Coinbase, which owns GDAX, also suffered a website outage the same week, and reported ‘degraded performance’ on four out of five days amid a surge of web traffic.
Bitfinex, the largest of the US-based Bitcoin exchanges, and BTC-e also had problems when it was reported both were hit by Denial of Service attacks.
As well, Ethereum itself was hit by the ‘DAO’ hack last summer, which drained more than $3.6 million from the Ethereum network. The Ether tokens spiralled downward from $13 to $7 in a week.
And of course, there was the infamous collapse of the Mt. Gox exchange in Japan in 2014.
At the time Mt. Gox was handling 70 per cent of all Bitcoin transactions worldwide.
In February of 2014 Mt. Gox suspended trading, closed the exchange, and filed for bankruptcy protection.
It appears the exchange was hacked and 850,000 Bitcoins were stolen from investors in a literal crime of the century. Total losses were more than $450 million US … although roughly 200,000 Bitcoins were later located.
CRYPTOCURRENCIES ARE NOT FOR THE ‘RISK AVERSE’
So, the question remains: To invest, or not to invest?
The answer depends on who you are and what you want out of an investment.
If you’re a high risk player betting money you can afford to lose, and Bitcoin can be excellent choices for high risk, high return.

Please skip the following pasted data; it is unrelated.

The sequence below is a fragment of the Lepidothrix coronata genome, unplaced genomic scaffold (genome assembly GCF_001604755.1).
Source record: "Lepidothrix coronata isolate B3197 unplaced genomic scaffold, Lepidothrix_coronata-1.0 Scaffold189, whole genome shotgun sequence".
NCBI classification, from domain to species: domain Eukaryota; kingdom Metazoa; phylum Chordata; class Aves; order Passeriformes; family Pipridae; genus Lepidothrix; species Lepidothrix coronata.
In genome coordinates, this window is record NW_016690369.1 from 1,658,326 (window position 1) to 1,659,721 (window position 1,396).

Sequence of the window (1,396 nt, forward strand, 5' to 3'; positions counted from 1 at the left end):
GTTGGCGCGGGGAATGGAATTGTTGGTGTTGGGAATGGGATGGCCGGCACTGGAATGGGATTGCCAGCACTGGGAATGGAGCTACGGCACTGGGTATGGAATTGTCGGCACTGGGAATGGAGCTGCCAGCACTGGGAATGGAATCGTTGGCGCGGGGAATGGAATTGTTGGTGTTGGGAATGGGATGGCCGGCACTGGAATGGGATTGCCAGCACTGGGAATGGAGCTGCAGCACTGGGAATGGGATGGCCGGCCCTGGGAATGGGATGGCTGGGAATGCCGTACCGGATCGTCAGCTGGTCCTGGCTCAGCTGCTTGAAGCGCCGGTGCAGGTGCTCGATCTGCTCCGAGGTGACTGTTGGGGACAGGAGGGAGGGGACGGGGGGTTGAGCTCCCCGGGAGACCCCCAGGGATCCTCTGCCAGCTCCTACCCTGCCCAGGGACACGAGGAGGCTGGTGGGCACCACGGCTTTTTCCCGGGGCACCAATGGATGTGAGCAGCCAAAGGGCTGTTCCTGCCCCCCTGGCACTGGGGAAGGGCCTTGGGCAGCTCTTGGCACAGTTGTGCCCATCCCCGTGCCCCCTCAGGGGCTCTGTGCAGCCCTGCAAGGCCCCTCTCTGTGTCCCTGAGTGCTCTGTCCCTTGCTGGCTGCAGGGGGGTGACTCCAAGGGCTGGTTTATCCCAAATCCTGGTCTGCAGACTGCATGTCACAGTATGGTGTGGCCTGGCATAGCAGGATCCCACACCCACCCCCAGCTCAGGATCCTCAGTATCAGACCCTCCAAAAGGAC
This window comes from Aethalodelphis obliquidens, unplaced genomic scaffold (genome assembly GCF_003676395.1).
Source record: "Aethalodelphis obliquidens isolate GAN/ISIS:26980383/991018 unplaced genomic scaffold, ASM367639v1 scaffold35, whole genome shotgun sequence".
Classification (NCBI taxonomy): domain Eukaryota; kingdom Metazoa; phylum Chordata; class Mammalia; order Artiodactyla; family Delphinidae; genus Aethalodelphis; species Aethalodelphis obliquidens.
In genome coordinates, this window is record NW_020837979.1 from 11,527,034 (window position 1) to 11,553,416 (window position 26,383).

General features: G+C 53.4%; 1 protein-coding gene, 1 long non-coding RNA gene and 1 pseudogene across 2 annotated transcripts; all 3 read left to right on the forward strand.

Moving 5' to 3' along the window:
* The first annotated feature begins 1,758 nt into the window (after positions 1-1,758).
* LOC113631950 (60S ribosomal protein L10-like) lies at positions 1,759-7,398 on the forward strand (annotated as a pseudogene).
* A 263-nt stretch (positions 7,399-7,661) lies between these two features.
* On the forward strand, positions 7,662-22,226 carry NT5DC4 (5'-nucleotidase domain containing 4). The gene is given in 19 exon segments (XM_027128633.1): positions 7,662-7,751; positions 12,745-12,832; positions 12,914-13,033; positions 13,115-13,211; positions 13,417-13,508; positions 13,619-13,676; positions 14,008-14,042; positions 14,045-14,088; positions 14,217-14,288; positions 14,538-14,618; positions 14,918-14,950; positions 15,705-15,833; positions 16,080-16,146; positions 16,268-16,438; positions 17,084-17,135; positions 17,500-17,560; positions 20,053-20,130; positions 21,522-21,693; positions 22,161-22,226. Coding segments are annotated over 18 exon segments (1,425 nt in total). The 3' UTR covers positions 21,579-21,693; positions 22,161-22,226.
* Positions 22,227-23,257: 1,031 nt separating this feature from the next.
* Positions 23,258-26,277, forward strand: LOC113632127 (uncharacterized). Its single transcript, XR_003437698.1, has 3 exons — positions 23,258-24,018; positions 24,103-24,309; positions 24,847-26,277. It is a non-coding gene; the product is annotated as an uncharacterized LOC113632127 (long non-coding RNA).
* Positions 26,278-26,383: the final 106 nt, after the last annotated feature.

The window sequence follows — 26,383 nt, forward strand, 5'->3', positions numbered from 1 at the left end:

If you’re a cautious investor playing with your life savings … not so much.
It’s not just because the currencies are volatile.
It’s also because the technology on the young cryptocurrency exchanges are still in their infancy.
In some cases a simple tech glitch or a hacked server could cause thousands of people to lose their investment.
Put bluntly, cryptocurrencies have great potential, but they remain incredibly risky investments.
If you’re willing to accept that risk, and you have the patience to wait for the right time, cryptocurrencies can in fact be fantastic investments … but only for a small portion of your portfolio.
You don’t want to bet the farm on Bitcoin, Ether or any other cryptocurrency … but you might want to bet the price of a small car.
If you’re betting money you are willing to lose, cryptocurrencies are in fact a great way to go, especially if you can find an early stage Blockchain currency that takes off, or buy one of the existing cryptocurrencies during one of their frequent downturns.